1847 Goedeker Inc. (GOED) – executing well yet remains incredibly cheap
1847 Goedeker Inc. (from here out referred to as just Goedeker, Goedekers or GOED) represents one of the more mispriced situations I’ve come across in some time, especially following the company’s Q3 earnings release in November which reflected strong business execution where the company grew revenues, gross profit and adjusted EBITDA yet shares fell 6% following the press release and have declined an additional 26% since then. In a world where pre-revenue businesses can be granted $65 BILLION dollar valuations, I’m somewhat puzzled by the fact that a fast growing, cash generative e-commerce business with real products, a decent moat around their business and the ability to take share moving forward is left for dead at sub-6x next year’s EBITDA. Appliance retailing isn’t the sexiest business in the world, but Goedekers is currently being valued as a sub-scale, slow growth appliance manufacturer as opposed to similar e-commerce peers or even building products businesses in the bulk items category such as Wayfair, Overstock and even Lowes/Home Depot.
This investment opportunity has something for everyone, including a merger, a management change, activist involvement and a crazy capital structure that has caused many investors to look the other way. And while GOED is certainly a ‘show-me’ story, underneath this former special situation lies a pretty good business with high returns on capital, scale advantages, a very good CEO at the helm and an incredible demand environment into which they can continue to grow.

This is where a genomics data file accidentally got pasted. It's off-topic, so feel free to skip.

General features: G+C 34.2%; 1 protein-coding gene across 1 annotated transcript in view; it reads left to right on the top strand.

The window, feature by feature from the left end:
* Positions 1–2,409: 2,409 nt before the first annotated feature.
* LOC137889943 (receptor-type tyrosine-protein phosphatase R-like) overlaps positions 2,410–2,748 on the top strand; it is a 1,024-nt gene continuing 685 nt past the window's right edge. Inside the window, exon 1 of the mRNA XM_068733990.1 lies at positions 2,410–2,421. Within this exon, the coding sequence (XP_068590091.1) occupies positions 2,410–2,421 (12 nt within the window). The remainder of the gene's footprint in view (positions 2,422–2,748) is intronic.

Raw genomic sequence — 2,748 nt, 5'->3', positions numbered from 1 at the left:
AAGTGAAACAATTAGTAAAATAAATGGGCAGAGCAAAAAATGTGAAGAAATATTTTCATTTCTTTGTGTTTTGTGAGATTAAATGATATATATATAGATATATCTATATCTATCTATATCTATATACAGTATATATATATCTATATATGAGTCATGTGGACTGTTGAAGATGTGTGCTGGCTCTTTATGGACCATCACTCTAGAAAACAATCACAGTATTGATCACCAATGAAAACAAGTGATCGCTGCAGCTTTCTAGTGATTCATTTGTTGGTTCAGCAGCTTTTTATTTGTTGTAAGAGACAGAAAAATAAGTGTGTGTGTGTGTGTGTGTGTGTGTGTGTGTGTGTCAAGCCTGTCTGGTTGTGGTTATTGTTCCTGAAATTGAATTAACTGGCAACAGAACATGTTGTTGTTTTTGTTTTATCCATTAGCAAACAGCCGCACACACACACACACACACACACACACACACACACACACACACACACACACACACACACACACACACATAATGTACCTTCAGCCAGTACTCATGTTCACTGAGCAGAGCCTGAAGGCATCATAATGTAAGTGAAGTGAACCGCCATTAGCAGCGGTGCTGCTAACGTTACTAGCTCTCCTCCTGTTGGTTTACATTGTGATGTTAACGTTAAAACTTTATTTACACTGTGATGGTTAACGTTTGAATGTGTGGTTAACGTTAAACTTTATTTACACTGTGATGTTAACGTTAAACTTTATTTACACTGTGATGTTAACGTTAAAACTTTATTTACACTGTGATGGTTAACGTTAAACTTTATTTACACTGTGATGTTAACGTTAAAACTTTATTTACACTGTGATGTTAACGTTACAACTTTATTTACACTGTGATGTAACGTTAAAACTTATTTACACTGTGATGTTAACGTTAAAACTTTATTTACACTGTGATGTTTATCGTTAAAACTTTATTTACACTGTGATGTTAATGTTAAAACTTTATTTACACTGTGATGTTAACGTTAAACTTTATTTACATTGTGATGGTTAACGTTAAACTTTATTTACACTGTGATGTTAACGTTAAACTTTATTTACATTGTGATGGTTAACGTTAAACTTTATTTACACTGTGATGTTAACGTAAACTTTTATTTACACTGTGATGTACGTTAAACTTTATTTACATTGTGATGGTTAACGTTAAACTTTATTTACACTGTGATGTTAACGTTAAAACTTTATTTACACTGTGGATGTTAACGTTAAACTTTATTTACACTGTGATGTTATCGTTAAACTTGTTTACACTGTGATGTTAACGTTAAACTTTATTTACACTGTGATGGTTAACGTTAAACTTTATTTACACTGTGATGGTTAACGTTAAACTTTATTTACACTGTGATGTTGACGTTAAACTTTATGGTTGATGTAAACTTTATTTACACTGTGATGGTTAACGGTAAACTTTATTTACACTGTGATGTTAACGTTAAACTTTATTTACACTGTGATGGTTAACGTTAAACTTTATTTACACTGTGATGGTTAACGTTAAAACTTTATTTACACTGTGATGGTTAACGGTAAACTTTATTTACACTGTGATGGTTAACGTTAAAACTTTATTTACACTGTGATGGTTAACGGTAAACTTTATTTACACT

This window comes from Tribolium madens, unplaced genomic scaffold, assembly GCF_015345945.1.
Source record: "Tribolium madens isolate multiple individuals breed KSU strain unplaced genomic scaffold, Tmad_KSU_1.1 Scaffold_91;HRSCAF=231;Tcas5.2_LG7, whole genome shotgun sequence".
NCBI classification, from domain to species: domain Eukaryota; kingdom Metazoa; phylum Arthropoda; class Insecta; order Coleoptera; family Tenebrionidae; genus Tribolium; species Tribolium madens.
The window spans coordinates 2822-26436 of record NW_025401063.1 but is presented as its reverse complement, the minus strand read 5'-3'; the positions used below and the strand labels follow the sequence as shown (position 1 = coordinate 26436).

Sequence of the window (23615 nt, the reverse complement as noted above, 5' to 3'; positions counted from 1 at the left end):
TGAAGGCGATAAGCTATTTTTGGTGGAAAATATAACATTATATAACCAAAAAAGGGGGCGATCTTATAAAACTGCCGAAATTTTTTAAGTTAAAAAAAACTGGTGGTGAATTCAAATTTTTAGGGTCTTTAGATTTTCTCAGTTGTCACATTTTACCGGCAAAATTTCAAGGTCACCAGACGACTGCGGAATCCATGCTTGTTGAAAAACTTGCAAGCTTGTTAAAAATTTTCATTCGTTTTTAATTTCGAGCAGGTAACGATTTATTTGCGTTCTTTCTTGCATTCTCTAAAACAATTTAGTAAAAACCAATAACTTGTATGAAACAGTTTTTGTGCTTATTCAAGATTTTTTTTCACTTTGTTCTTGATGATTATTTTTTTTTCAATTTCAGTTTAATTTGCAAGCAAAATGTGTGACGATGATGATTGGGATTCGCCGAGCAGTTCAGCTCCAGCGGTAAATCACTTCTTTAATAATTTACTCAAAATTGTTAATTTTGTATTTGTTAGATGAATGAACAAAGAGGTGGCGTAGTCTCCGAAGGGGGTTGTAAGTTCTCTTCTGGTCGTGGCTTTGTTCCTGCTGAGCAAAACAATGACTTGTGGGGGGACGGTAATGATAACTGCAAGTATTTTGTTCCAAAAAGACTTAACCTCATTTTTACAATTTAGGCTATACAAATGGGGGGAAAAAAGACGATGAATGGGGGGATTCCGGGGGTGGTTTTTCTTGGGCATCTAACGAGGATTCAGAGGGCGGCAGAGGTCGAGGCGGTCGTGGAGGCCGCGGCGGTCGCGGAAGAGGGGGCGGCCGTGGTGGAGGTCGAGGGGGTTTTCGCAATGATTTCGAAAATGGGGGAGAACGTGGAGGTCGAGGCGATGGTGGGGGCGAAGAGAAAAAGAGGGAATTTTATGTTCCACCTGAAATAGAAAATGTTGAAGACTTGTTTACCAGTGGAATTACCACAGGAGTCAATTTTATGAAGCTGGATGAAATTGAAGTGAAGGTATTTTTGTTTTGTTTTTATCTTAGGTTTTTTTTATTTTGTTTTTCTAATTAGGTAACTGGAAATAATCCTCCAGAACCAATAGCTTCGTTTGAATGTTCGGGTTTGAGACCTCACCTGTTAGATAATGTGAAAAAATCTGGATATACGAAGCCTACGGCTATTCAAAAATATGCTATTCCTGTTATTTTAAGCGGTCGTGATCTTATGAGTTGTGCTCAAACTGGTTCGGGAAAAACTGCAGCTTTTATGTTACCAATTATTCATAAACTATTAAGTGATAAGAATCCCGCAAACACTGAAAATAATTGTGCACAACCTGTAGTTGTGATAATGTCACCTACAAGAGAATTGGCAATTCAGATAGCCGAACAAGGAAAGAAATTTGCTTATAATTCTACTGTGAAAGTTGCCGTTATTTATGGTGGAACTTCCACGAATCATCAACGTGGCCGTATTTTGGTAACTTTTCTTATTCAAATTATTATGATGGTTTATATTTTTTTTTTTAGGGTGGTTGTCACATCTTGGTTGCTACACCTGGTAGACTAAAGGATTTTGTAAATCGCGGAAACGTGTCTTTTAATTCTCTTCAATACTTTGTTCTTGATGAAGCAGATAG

Further weighing on the share price includes a broad small-cap selloff, a sub-$5 share price, horrendous IR efforts until recently, limited following on any of the major investment platforms and a lack of current financials where none of the combined company’s financial statements reflect to-date numbers. I believe as the next few quarters pass and the business continues to grow, the market has a chance to digest the new CEO, and efforts are made to appease the capital markets in the form of communication and a potentially cleaned up capital structure, shares could more than double from today’s prices with further upside on the back of revenue growth, margin expansion and multiple expansion.
The current 1847 Goedeker Inc. is now one of only three pure play e-commerce retailers of luxury home appliances brought about by a recent acquisition whereby the company acquired one of their largest competitors in Brooklyn-based Appliances Connection in a strange transaction that nearly 6x’d the size of the legacy Goedeker operations. Appliances Connection is a Brooklyn based appliances retailer founded in 1998 that sells over 50,000 SKUs including all standard and luxury brands as well as furniture, fixtures, outdoor appliances and commercial equipment. With warehouses in both Brooklyn and New Jersey, Appliances Connection has a reach to 48 states and grew from modest revenues in 1998 to a few hundred million in 2020. Appliances Connection founder Albert Fouerti sits as the CEO of Goedeker today.